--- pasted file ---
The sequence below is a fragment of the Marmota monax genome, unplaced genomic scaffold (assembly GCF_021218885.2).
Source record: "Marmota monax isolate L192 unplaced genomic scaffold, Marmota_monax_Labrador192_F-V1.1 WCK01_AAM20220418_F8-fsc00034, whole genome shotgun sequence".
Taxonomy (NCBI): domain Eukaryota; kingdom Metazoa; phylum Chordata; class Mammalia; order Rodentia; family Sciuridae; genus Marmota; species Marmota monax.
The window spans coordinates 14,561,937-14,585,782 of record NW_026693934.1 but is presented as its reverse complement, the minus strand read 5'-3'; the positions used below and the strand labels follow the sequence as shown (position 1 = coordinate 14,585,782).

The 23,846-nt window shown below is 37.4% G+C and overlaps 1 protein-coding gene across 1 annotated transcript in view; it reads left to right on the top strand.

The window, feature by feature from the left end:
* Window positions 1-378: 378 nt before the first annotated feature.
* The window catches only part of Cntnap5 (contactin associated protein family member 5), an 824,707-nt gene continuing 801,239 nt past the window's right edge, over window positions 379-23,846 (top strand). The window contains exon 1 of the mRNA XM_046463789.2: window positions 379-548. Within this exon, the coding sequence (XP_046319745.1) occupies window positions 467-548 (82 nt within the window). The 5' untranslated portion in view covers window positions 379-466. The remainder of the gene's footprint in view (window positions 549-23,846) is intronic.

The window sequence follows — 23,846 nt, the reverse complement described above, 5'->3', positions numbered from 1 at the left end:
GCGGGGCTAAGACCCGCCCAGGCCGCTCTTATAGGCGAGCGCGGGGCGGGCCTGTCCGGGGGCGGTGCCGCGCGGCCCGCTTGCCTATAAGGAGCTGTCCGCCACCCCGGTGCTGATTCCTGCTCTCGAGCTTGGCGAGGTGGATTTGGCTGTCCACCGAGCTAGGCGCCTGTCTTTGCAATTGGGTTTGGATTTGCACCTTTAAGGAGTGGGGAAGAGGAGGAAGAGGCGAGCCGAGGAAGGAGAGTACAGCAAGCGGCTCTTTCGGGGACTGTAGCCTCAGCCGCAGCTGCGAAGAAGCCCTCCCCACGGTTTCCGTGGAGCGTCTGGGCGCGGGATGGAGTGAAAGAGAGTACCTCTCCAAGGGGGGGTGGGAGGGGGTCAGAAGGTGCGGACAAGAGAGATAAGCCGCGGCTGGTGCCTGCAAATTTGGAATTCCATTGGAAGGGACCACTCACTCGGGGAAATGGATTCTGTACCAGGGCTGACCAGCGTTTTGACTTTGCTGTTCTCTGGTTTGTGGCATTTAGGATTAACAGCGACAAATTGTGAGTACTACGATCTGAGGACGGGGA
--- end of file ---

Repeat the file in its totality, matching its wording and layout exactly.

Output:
The sequence below is a fragment of the Marmota monax genome, unplaced genomic scaffold (assembly GCF_021218885.2).
Source record: "Marmota monax isolate L192 unplaced genomic scaffold, Marmota_monax_Labrador192_F-V1.1 WCK01_AAM20220418_F8-fsc00034, whole genome shotgun sequence".
Taxonomy (NCBI): domain Eukaryota; kingdom Metazoa; phylum Chordata; class Mammalia; order Rodentia; family Sciuridae; genus Marmota; species Marmota monax.
The window spans coordinates 14,561,937-14,585,782 of record NW_026693934.1 but is presented as its reverse complement, the minus strand read 5'-3'; the positions used below and the strand labels follow the sequence as shown (position 1 = coordinate 14,585,782).

The 23,846-nt window shown below is 37.4% G+C and overlaps 1 protein-coding gene across 1 annotated transcript in view; it reads left to right on the top strand.

The window, feature by feature from the left end:
* Window positions 1-378: 378 nt before the first annotated feature.
* The window catches only part of Cntnap5 (contactin associated protein family member 5), an 824,707-nt gene continuing 801,239 nt past the window's right edge, over window positions 379-23,846 (top strand). The window contains exon 1 of the mRNA XM_046463789.2: window positions 379-548. Within this exon, the coding sequence (XP_046319745.1) occupies window positions 467-548 (82 nt within the window). The 5' untranslated portion in view covers window positions 379-466. The remainder of the gene's footprint in view (window positions 549-23,846) is intronic.

The window sequence follows — 23,846 nt, the reverse complement described above, 5'->3', positions numbered from 1 at the left end:
GCGGGGCTAAGACCCGCCCAGGCCGCTCTTATAGGCGAGCGCGGGGCGGGCCTGTCCGGGGGCGGTGCCGCGCGGCCCGCTTGCCTATAAGGAGCTGTCCGCCACCCCGGTGCTGATTCCTGCTCTCGAGCTTGGCGAGGTGGATTTGGCTGTCCACCGAGCTAGGCGCCTGTCTTTGCAATTGGGTTTGGATTTGCACCTTTAAGGAGTGGGGAAGAGGAGGAAGAGGCGAGCCGAGGAAGGAGAGTACAGCAAGCGGCTCTTTCGGGGACTGTAGCCTCAGCCGCAGCTGCGAAGAAGCCCTCCCCACGGTTTCCGTGGAGCGTCTGGGCGCGGGATGGAGTGAAAGAGAGTACCTCTCCAAGGGGGGGTGGGAGGGGGTCAGAAGGTGCGGACAAGAGAGATAAGCCGCGGCTGGTGCCTGCAAATTTGGAATTCCATTGGAAGGGACCACTCACTCGGGGAAATGGATTCTGTACCAGGGCTGACCAGCGTTTTGACTTTGCTGTTCTCTGGTTTGTGGCATTTAGGATTAACAGCGACAAATTGTGAGTACTACGATCTGAGGACGGGGA